Your baby: Week 3
Baby in the bed
Whether your baby sleeps with you is personal decision you and your partner have to make. Here are some of the pros…
If you put your infant to sleep in the same bed as you, you might get better sleep, as you will not have to get out of your bed every time your baby wants to be breastfed.
If your baby constantly wakes up at night, putting him to sleep next to you may help him feel secure, and help him sleep through the night.
Your baby may face more safety risks than sleeping in his own crib. Don’t let your baby sleep with you if you or your partner is under the influence of any drug or are obese, as these increase your chance of smothering the baby.
Don't allow older siblings to sleep with a baby under nine months. Sleeping children do not have the same awareness of a tiny baby as you have.
Your sleep may be disturbed by your constant awareness of the baby’s every breath.
Take care of you...
Contraception and breastfeeding
Breastfeeding is not a contraceptive – ask anyone who has two children nine months apart. Your periods may not return while you are breastfeeding but you could still ovulate, so unless you really want to have a small gap between babies, plan to use contraception while you are breastfeeding.
The mini-pill, which does not contain oestrogen and has lower progesterone, should not affect your breastfeeding.
The normal combination pill is not recommended during breastfeeding as it can decrease your milk supply.
The contraceptive injection can be used during breastfeeding, as can most other forms of contraception such as the diaphragm, IUD and condoms.
... and think about
What’s the point of going to the clinic?
In the weeks following your baby’s birth you will be advised to go to the clinic regularly. You may be able to go to the clinic where you did ante-natal classes. Most hospitals have a baby clinic and often some pharmacies have baby clinics as well. You could also go to the nearest government hospital’s clinic.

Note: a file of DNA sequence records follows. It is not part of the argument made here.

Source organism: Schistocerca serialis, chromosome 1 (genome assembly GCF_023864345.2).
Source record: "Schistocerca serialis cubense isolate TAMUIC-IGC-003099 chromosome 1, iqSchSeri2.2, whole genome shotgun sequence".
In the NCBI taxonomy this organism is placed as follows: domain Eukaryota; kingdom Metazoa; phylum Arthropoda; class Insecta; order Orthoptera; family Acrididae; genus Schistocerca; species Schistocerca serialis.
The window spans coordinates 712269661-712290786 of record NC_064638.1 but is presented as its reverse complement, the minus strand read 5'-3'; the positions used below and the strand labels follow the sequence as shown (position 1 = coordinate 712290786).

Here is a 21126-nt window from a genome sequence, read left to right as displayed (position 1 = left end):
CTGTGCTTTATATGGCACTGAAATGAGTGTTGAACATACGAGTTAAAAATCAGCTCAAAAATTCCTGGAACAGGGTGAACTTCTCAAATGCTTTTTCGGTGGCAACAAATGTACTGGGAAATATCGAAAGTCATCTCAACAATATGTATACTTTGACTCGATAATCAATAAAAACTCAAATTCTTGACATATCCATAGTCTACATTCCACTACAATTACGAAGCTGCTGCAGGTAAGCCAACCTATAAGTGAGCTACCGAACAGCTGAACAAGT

The aim of going to the clinic is to check on how you and your baby are progressing and to discuss any problems you may be experiencing. The clinic will:
weigh the baby;
measure the height of the baby;
give your baby his first immunisations, when they are due;
check if your baby is latching correctly;
discuss any concerns with you from your postpartum bleeding, to nipples to general health;
discuss the baby’s routine and often recommend that you keep a routine chart so that you can see if a pattern is emerging.
Aside from the physical check ups, the clinic also becomes a great emotional and social support. All the moms going to the clinic have new babies and feel the way you do, so it is a great place to chat to each other and share problems.
It is often a good idea to choose one clinic and go on the same day each time so you establish a bond with a set of moms who go at the same time. If your partner is available to go with you, this can be a wonderful opportunity for him to ask questions that are bothering him.
Go back to the complete list of Baby week-by-week updates.